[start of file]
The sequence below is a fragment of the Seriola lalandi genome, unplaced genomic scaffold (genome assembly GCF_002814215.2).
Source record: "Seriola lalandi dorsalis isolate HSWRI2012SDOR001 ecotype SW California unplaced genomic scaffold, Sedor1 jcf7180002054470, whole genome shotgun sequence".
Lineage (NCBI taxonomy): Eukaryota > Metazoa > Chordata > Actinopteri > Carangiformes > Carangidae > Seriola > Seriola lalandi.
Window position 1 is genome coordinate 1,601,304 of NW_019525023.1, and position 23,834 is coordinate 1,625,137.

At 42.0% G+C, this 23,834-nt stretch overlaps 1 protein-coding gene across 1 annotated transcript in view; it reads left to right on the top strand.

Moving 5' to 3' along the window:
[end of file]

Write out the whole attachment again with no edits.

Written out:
The sequence below is a fragment of the Seriola lalandi genome, unplaced genomic scaffold (genome assembly GCF_002814215.2).
Source record: "Seriola lalandi dorsalis isolate HSWRI2012SDOR001 ecotype SW California unplaced genomic scaffold, Sedor1 jcf7180002054470, whole genome shotgun sequence".
Lineage (NCBI taxonomy): Eukaryota > Metazoa > Chordata > Actinopteri > Carangiformes > Carangidae > Seriola > Seriola lalandi.
Window position 1 is genome coordinate 1,601,304 of NW_019525023.1, and position 23,834 is coordinate 1,625,137.

At 42.0% G+C, this 23,834-nt stretch overlaps 1 protein-coding gene across 1 annotated transcript in view; it reads left to right on the top strand.

Moving 5' to 3' along the window: